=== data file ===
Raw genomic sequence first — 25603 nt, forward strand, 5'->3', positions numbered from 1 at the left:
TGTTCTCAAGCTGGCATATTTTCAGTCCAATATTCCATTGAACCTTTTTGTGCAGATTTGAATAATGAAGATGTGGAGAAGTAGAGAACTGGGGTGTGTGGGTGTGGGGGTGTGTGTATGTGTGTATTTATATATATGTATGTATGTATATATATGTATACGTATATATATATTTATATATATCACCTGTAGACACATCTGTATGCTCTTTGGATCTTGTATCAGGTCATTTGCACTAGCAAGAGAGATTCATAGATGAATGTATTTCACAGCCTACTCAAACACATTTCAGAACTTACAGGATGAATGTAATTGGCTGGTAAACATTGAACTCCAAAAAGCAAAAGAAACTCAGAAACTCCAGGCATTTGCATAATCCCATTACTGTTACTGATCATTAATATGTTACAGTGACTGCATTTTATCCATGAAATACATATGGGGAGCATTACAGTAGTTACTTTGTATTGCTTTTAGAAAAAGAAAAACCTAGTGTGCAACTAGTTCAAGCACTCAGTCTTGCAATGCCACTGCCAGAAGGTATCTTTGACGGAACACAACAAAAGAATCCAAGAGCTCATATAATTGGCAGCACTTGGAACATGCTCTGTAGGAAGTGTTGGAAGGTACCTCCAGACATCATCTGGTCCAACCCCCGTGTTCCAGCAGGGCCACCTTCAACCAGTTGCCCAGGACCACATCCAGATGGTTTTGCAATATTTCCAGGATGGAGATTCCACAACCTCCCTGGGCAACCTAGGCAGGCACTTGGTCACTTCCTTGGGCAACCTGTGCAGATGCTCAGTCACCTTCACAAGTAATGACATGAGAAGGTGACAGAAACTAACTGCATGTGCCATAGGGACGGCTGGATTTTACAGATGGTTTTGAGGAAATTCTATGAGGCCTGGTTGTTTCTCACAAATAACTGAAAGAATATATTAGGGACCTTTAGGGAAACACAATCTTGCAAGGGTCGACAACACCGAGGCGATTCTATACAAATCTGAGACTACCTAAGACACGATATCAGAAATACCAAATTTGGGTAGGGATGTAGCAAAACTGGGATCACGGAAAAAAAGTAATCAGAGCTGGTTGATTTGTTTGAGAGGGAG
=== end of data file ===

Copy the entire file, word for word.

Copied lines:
Raw genomic sequence first — 25603 nt, forward strand, 5'->3', positions numbered from 1 at the left:
TGTTCTCAAGCTGGCATATTTTCAGTCCAATATTCCATTGAACCTTTTTGTGCAGATTTGAATAATGAAGATGTGGAGAAGTAGAGAACTGGGGTGTGTGGGTGTGGGGGTGTGTGTATGTGTGTATTTATATATATGTATGTATGTATATATATGTATACGTATATATATATTTATATATATCACCTGTAGACACATCTGTATGCTCTTTGGATCTTGTATCAGGTCATTTGCACTAGCAAGAGAGATTCATAGATGAATGTATTTCACAGCCTACTCAAACACATTTCAGAACTTACAGGATGAATGTAATTGGCTGGTAAACATTGAACTCCAAAAAGCAAAAGAAACTCAGAAACTCCAGGCATTTGCATAATCCCATTACTGTTACTGATCATTAATATGTTACAGTGACTGCATTTTATCCATGAAATACATATGGGGAGCATTACAGTAGTTACTTTGTATTGCTTTTAGAAAAAGAAAAACCTAGTGTGCAACTAGTTCAAGCACTCAGTCTTGCAATGCCACTGCCAGAAGGTATCTTTGACGGAACACAACAAAAGAATCCAAGAGCTCATATAATTGGCAGCACTTGGAACATGCTCTGTAGGAAGTGTTGGAAGGTACCTCCAGACATCATCTGGTCCAACCCCCGTGTTCCAGCAGGGCCACCTTCAACCAGTTGCCCAGGACCACATCCAGATGGTTTTGCAATATTTCCAGGATGGAGATTCCACAACCTCCCTGGGCAACCTAGGCAGGCACTTGGTCACTTCCTTGGGCAACCTGTGCAGATGCTCAGTCACCTTCACAAGTAATGACATGAGAAGGTGACAGAAACTAACTGCATGTGCCATAGGGACGGCTGGATTTTACAGATGGTTTTGAGGAAATTCTATGAGGCCTGGTTGTTTCTCACAAATAACTGAAAGAATATATTAGGGACCTTTAGGGAAACACAATCTTGCAAGGGTCGACAACACCGAGGCGATTCTATACAAATCTGAGACTACCTAAGACACGATATCAGAAATACCAAATTTGGGTAGGGATGTAGCAAAACTGGGATCACGGAAAAAAAGTAATCAGAGCTGGTTGATTTGTTTGAGAGGGAG